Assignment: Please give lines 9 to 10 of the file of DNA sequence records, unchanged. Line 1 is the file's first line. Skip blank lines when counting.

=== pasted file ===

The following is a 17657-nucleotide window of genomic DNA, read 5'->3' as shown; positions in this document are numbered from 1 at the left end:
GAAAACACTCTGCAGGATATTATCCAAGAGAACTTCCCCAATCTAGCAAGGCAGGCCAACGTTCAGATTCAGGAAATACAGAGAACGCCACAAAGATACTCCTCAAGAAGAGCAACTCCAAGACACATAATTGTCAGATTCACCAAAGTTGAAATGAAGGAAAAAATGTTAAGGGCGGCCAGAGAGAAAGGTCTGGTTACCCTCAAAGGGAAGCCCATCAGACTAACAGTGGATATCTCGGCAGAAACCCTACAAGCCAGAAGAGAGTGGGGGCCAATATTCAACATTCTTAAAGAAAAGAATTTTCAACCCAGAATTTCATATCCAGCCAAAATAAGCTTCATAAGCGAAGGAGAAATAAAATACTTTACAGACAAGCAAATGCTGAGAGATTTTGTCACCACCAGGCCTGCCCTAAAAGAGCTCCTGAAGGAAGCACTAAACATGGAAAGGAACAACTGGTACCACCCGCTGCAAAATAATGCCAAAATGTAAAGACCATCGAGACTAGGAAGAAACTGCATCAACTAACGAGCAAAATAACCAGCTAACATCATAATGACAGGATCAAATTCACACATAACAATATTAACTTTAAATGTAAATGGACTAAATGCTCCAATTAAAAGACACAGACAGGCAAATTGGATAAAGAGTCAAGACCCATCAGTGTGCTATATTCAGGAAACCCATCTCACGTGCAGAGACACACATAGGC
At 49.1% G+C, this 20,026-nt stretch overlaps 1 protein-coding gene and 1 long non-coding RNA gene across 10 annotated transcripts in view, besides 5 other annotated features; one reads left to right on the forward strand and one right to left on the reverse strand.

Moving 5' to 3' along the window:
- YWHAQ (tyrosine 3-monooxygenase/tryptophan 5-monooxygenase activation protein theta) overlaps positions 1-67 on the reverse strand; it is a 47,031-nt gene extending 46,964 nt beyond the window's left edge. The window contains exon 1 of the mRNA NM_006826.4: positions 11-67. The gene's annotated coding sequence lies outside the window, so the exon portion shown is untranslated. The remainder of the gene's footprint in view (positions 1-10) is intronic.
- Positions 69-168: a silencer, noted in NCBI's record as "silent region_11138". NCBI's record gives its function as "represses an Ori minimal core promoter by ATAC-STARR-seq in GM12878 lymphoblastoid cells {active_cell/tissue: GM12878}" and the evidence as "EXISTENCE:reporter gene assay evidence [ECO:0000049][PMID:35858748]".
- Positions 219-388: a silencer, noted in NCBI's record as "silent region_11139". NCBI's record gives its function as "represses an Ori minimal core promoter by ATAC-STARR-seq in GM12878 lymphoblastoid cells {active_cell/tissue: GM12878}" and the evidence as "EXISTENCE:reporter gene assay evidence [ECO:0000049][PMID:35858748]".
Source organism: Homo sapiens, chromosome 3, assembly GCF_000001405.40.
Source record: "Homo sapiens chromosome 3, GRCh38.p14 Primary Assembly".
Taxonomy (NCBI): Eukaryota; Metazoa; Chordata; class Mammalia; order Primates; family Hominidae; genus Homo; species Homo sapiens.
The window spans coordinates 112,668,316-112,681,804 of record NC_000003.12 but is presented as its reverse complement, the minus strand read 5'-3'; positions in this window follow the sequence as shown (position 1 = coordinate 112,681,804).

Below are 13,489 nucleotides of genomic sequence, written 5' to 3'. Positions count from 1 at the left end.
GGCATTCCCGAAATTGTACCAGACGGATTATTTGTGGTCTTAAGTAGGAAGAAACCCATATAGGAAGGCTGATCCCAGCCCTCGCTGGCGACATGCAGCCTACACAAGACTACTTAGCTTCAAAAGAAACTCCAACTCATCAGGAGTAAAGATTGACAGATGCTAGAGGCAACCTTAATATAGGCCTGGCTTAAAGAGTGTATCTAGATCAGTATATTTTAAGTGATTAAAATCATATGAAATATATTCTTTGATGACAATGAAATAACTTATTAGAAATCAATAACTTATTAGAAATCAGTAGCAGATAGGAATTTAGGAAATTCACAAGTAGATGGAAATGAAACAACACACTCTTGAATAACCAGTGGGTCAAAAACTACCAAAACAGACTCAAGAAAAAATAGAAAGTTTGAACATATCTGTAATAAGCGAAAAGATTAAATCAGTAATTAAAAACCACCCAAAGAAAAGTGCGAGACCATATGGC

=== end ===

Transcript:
Source record: "Homo sapiens chromosome 3, GRCh38.p14 Primary Assembly".
Taxonomy (NCBI): Eukaryota; Metazoa; Chordata; class Mammalia; order Primates; family Hominidae; genus Homo; species Homo sapiens.